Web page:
From June to July: Testing in Gurugram up by over 3 times

New Delhi: A comparative analysis of officials COVID-19 data compiled and released by the Gurugram Health Department shows that authorities here have managed to increase testing by over 3.6 times from June to July and have managed to bring down the average monthly positivity rate by over 15 percentage points. However, there are still areas of concern for authorities, which include a deteriorating number of RT-PCR tests and an increasing number of cases being detected from rural areas of the district.

According to official data, a total of 19,104 samples were tested for the novel Coronavirus in June, of which 4,573 were positive for the contagious disease caused by the virus, leaving Gurugram with an average monthly positivity rate of around 23.93 per cent. On some days, the daily positivity rate in the district went as high as 25 per cent.

Moreover, in June, the district had reported a whopping 88 COVID-19 fatalities, up from three the previous month. In fact, Gurugram had recorded its first Coronavirus death on May 21 and two more in that month. But with testing taking a turn upwards in June, more cases were detected and with it, more fatalities were recorded.

However, in July, the district has reported a total of 32 COVID-19 deaths — a significant decrease — which officials credit themselves with for introducing timely interventions like capping hospital prices, increasing monitoring and surveillance capabilities and a dramatic surge in testing, which gave them options to provide healthcare as early in the disease as possible.

While the district had tested a little over 19,000 samples in June, that number increased to 69,306 the following month, with a total of 3,642 of these coming back positive for COVID-19, leaving an average monthly positivity rate of around 5.25 per cent. However, the catch is that in July with Rapid Antigen Tests being introduced, the district started losing its focus on conducting RT-PCR tests — the gold standard for diagnosis.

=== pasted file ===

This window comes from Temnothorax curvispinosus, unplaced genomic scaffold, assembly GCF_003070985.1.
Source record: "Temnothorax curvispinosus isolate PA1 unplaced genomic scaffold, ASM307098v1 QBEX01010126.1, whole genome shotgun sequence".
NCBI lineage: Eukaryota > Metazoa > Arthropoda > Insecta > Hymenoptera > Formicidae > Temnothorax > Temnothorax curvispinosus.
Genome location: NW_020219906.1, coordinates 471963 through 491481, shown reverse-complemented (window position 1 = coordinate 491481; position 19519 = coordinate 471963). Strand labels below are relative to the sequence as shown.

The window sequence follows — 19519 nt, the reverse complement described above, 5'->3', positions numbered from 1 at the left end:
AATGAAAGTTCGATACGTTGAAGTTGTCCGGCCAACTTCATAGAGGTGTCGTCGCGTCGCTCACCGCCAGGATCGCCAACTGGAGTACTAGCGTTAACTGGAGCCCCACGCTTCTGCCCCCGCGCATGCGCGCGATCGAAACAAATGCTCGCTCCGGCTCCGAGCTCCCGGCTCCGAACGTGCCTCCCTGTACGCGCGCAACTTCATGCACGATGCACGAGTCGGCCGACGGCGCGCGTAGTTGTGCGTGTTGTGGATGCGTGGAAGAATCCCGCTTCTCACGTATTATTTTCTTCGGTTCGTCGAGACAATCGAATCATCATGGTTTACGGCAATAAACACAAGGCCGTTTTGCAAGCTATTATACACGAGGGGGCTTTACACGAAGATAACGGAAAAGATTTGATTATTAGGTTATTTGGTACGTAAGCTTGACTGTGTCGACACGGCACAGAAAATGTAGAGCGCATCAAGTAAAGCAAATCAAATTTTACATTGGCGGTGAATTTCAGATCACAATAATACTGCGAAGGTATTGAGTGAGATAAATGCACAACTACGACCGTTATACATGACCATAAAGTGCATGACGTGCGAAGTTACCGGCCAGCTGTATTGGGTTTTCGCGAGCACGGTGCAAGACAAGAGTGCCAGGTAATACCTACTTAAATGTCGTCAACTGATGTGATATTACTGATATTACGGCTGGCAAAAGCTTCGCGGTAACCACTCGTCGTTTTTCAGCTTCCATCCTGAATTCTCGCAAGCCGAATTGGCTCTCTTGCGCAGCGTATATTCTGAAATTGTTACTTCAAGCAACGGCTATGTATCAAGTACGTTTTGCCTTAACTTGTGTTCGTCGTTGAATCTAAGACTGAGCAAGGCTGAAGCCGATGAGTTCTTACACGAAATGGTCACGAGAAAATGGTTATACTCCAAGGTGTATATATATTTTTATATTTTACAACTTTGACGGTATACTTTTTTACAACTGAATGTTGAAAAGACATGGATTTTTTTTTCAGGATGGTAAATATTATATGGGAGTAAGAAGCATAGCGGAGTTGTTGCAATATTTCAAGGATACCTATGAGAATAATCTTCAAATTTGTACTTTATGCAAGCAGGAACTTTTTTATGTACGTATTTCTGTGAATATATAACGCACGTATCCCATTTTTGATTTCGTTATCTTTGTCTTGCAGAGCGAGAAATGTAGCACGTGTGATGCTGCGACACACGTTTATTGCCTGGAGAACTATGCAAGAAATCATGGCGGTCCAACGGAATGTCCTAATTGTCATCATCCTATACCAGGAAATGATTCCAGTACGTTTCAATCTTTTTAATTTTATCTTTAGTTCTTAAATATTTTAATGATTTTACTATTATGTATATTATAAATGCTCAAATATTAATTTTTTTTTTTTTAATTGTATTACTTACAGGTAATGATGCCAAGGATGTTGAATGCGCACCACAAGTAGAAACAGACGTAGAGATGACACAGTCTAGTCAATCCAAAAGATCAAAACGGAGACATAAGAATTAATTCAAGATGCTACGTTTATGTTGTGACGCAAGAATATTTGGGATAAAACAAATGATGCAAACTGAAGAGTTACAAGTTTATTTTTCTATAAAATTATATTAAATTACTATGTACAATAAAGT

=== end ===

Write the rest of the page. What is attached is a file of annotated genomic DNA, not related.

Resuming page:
Of the nearly 70,000 tests in July, nearly 60 per cent (41,025) were Rapid Antigen Tests, which have a much higher false-negative rate owing to the low sensitivity of the test kits. The rest, 28,281 were RT-PCR tests.

But in a major worry for health officials, the rural areas of Gurugram turned into major hotspots in July, as opposed to in June, where a majority of the district's cases were reported from urban centres. In addition to Sohna and Manesar being classified as large outbreak regions, other areas on the outskirts like Badshahpur, Pataudi and Bangrola have also started reporting a large number of cases.

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